Consumers have more autonomy in educating themselves about products and brands independently, so they’re interested in a personal experience that provides valuable information and closes deals further along in the sales cycle.

The grand challenge for marketers then is attracting customers and convincing them to willingly provide information and advance buying cycle conversation. Because one theme remains clear: audiences will follow the conversation, even if it’s in an ad or part of a larger marketing campaign. If you can create compelling content, you can ensure that your targets will engage with your brand. So, how do brands become relevant, interesting and even necessary in a changing dynamic of information exchange?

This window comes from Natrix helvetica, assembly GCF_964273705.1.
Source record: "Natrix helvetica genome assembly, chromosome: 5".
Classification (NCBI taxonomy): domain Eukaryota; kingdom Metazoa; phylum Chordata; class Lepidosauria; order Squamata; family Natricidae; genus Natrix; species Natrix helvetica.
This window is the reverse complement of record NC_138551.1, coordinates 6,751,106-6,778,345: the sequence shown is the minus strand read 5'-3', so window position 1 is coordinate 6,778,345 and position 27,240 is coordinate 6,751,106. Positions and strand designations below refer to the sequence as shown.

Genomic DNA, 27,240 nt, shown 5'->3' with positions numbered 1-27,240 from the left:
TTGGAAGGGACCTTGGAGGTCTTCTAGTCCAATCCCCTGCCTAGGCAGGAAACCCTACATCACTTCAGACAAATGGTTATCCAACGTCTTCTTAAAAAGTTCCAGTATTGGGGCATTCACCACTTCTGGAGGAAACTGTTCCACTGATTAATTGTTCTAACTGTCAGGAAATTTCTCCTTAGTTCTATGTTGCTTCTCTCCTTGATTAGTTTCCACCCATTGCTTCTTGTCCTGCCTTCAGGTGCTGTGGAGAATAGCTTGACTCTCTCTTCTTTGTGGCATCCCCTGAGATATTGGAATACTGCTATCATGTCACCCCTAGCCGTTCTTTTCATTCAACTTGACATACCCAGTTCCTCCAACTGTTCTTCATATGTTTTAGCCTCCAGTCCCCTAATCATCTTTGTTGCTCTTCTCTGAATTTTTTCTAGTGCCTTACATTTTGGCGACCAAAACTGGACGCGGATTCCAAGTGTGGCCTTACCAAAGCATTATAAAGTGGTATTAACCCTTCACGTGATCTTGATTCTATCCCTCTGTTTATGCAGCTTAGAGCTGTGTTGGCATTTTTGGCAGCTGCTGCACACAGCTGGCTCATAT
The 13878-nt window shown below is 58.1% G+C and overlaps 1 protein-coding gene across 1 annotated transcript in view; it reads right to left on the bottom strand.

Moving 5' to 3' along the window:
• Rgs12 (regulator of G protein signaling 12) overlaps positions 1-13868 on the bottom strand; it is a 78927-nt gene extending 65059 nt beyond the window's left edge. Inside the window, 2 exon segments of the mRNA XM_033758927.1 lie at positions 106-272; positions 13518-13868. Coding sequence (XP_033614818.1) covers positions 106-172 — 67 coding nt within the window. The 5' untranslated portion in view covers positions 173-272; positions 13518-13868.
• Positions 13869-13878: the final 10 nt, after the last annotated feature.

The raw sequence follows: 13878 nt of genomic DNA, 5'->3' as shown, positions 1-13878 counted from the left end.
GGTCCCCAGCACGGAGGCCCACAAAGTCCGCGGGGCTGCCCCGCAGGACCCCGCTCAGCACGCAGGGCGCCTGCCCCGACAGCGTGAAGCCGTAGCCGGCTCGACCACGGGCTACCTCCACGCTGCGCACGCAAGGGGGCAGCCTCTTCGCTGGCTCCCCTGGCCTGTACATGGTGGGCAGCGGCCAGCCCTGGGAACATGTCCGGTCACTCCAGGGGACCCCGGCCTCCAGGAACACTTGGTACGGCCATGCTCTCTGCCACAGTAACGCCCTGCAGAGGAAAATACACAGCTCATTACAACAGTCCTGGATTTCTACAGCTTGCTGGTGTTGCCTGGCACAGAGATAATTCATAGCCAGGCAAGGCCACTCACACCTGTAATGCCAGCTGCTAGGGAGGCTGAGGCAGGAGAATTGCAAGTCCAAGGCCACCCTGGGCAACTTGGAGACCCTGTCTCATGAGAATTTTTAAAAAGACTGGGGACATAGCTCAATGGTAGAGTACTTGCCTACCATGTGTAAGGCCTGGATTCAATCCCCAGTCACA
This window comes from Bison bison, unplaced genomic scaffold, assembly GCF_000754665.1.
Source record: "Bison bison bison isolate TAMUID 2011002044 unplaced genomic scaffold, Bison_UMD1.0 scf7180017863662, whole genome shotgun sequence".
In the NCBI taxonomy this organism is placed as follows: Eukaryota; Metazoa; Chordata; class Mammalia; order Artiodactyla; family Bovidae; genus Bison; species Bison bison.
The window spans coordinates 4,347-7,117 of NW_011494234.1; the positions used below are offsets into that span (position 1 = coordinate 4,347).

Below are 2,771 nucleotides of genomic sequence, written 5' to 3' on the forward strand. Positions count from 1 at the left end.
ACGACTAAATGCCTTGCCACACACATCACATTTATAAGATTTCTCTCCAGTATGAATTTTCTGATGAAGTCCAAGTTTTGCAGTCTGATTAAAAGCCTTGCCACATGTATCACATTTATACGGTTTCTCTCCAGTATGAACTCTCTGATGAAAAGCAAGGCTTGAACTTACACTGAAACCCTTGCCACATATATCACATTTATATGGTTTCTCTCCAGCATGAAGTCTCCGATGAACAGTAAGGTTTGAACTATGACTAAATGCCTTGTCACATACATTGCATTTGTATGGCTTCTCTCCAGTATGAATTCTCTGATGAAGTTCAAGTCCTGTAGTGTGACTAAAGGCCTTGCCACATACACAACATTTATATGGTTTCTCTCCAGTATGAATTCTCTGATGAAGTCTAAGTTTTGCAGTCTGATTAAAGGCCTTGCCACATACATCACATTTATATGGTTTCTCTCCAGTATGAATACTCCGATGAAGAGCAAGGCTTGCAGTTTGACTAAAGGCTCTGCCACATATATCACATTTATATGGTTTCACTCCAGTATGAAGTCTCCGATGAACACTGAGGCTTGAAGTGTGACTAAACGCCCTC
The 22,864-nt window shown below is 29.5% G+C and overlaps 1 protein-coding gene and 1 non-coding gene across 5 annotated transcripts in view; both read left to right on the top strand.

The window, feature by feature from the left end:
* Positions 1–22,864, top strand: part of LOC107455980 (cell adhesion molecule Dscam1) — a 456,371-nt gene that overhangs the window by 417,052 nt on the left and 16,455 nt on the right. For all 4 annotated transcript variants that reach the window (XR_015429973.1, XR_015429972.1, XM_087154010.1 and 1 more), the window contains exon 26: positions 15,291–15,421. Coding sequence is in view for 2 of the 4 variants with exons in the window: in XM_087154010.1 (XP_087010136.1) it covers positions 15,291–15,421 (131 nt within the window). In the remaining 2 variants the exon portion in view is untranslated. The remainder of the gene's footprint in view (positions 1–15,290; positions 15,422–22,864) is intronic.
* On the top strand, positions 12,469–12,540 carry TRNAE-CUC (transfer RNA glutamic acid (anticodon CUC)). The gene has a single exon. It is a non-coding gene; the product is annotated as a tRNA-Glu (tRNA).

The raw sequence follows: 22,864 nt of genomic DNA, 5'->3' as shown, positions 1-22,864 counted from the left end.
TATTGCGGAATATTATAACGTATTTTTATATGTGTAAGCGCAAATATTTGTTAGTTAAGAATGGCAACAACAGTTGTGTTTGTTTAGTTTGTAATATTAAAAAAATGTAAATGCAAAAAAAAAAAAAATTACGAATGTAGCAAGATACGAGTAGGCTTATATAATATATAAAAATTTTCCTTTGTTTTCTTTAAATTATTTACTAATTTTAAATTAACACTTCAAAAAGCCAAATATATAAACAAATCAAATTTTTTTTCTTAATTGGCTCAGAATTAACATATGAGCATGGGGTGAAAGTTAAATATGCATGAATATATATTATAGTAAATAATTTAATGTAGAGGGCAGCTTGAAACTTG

It is this exact challenge that presents exciting new opportunities, the most substantial being connecting with audiences the right way. Advertising in general has long been plagued by overused and sometimes downright bad content. But a toolkit can be harnessed for integrated communication, holistic brand awareness, and entrenched customer loyalty.

Last month, C&EN Media Group, in conjunction with its new custom studio C&EN BrandLab, gathered today’s best science marketing and analytics specialists at a symposium in Washington, DC. Through case studies, audience Q&A, and group discussion, they shared observations and practical advice for more effective marketing specific to science and technology audiences.

Below are the most critical takeaways, complete with the full video of speaker presentations from our inaugural science marketing event.